We have the Welsh Bill returning. It is a great shame that we did not get it right the first time. Welsh Bills are not just for St David’s day; they are for eternity, and we keep having them, and O that we had got it right the first time. I am afraid that when the first Welsh Bill was introduced in the ’90s, the attitude of this House to devolution reflected the fact that it was not then a popular cause; but although it is now universally accepted, devolution to Wales is still seen as a grudged gift—it is doled out in small parcels, a little bit at a time, and some is then pulled back. I hope that the generosity of the Government, in seemingly becoming completely converted to the idea of devolution, will be expressed in this Bill, with the support of all parties, and will help to serve the wellbeing of the people of Wales.
Baroness Altmann made a contribution this morning about her resignation, and I believe that all parties in the House should listen carefully to what she said. She gave as her reason for retiring that the parties—her party, which is the Conservative party, but this is also true of the Labour party—pay too much attention to their internal divisions, to the detriment of policy making. That is a very penetrating criticism of both the Conservative and the Labour party, which we would all do well to heed.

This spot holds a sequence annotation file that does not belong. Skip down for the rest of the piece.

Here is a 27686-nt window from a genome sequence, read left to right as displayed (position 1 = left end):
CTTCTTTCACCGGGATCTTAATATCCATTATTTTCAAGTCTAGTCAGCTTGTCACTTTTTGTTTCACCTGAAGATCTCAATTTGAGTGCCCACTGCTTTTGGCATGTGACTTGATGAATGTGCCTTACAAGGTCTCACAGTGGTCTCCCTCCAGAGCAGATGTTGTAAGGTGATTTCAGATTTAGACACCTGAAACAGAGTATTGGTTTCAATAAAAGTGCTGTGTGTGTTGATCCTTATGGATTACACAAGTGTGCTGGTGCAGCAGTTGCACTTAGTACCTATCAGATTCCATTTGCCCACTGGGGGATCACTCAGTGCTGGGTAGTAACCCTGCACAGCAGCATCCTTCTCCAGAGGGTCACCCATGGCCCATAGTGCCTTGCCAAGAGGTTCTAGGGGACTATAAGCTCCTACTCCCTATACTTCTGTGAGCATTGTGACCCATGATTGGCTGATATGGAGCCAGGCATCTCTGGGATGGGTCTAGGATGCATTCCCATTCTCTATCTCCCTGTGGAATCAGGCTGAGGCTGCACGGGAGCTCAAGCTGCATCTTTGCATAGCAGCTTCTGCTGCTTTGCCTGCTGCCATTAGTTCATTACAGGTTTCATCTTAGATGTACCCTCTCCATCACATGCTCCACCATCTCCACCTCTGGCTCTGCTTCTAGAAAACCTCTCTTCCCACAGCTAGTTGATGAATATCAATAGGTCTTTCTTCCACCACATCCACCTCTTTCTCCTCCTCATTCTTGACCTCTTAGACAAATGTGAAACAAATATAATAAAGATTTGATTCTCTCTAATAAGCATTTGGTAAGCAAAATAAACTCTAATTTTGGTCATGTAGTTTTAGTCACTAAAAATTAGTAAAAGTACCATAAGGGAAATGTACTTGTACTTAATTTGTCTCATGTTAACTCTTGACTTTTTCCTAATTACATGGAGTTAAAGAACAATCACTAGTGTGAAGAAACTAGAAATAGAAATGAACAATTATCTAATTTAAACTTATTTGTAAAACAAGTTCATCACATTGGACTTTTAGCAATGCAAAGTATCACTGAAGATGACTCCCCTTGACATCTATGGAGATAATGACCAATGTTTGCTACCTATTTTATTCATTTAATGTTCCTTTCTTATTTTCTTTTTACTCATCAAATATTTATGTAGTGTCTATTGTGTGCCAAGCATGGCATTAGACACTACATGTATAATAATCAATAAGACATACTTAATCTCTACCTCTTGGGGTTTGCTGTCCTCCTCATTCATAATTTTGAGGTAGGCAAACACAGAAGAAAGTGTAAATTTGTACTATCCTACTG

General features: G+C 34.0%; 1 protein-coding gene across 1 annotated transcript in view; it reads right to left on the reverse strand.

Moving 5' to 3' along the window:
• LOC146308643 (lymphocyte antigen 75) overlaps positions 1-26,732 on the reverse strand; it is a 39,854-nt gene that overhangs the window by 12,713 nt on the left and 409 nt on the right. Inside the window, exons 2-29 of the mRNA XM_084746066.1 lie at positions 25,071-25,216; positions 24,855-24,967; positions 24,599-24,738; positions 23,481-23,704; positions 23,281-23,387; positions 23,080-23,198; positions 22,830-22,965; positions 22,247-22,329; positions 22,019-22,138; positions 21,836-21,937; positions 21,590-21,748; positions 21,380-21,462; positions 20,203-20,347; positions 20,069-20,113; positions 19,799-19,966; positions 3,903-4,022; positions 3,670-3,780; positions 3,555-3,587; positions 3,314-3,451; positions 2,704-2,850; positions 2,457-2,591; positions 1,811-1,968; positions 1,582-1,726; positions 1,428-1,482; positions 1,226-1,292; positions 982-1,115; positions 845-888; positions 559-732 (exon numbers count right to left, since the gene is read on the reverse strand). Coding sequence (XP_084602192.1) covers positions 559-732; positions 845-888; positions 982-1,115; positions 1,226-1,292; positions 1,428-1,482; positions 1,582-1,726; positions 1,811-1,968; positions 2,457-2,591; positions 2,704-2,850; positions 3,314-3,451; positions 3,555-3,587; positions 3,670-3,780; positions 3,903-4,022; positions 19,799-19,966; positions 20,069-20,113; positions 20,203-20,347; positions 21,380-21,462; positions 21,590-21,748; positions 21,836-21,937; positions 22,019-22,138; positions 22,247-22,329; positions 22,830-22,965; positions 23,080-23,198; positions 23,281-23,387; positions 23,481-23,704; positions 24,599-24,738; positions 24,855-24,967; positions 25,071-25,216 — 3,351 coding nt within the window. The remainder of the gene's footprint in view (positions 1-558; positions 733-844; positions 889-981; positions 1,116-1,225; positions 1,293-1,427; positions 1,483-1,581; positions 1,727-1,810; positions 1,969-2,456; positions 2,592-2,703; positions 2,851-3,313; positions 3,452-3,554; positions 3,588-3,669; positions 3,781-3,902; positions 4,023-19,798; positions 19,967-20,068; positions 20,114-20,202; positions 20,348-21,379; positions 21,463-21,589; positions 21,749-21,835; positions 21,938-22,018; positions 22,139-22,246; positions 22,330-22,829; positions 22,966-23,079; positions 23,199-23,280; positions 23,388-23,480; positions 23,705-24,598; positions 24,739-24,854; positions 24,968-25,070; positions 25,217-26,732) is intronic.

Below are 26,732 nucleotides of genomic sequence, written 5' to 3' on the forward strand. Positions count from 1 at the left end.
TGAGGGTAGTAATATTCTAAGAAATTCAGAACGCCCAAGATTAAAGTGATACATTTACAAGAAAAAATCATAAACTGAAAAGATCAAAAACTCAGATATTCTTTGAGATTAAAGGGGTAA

As we look forward to the new Session of Parliament, we should bear in mind the dreadful event that still casts a terrible shadow over this place. The family of Parliament was bereaved by the cowardly, brutal murder of one of our family members, Jo Cox, and the grief is still raw. We could do no better than ensure that our work here is illuminated and inspired by her thought: there are more things that unite us than divide us.
I thank the shadow Leader of the House. The Leader of the House is indeed perhaps our most illustrious egghead.
Mr Speaker, I am not sure how I respond to that compliment. I have felt, as a student of Elizabethan history, that the last three or four weeks have been the closest thing to living through one of the crises of the 16th-century Tudor court that any of us is likely to experience, and I suspect that events in British politics this year will have given Hilary Mantel ample material for her next trilogy.
I thank the hon. Member for Newport West (Paul Flynn) for his warm welcome to me and for the deserved tribute that he paid to my predecessor, my right hon. Friend the Secretary of State for Transport, who indeed did act as a champion of the House, not just in the Chamber, but in the many exchanges behind the scenes that fall to the Leader of the House. I, I hope on behalf of the House, wish him well in his new responsibilities.
Listening to the shadow Leader of the House, I felt that the three R’s he laid out before us—reasonableness, rationality and restraint—summed up our Prime Minister’s approach to Government and to politics. In fact he may have presented us with a motto for my right hon. Friend’s Administration and approach to Government.